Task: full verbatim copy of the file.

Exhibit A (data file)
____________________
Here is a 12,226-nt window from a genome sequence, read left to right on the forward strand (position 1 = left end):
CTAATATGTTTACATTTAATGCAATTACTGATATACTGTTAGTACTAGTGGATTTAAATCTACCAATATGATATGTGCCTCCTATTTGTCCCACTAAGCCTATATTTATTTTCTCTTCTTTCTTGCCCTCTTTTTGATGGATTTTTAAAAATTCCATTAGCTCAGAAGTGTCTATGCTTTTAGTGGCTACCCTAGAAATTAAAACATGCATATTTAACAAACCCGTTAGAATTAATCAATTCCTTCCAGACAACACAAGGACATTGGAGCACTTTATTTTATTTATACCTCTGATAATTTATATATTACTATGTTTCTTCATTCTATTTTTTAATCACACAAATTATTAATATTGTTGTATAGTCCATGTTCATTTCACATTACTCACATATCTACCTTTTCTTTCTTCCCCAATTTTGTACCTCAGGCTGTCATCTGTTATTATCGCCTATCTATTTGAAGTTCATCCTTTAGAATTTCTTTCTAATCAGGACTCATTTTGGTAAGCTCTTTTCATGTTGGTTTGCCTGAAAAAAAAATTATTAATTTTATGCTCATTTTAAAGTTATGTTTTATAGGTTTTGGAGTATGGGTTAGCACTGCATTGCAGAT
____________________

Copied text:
Here is a 12,226-nt window from a genome sequence, read left to right on the forward strand (position 1 = left end):
CTAATATGTTTACATTTAATGCAATTACTGATATACTGTTAGTACTAGTGGATTTAAATCTACCAATATGATATGTGCCTCCTATTTGTCCCACTAAGCCTATATTTATTTTCTCTTCTTTCTTGCCCTCTTTTTGATGGATTTTTAAAAATTCCATTAGCTCAGAAGTGTCTATGCTTTTAGTGGCTACCCTAGAAATTAAAACATGCATATTTAACAAACCCGTTAGAATTAATCAATTCCTTCCAGACAACACAAGGACATTGGAGCACTTTATTTTATTTATACCTCTGATAATTTATATATTACTATGTTTCTTCATTCTATTTTTTAATCACACAAATTATTAATATTGTTGTATAGTCCATGTTCATTTCACATTACTCACATATCTACCTTTTCTTTCTTCCCCAATTTTGTACCTCAGGCTGTCATCTGTTATTATCGCCTATCTATTTGAAGTTCATCCTTTAGAATTTCTTTCTAATCAGGACTCATTTTGGTAAGCTCTTTTCATGTTGGTTTGCCTGAAAAAAAAATTATTAATTTTATGCTCATTTTAAAGTTATGTTTTATAGGTTTTGGAGTATGGGTTAGCACTGCATTGCAGAT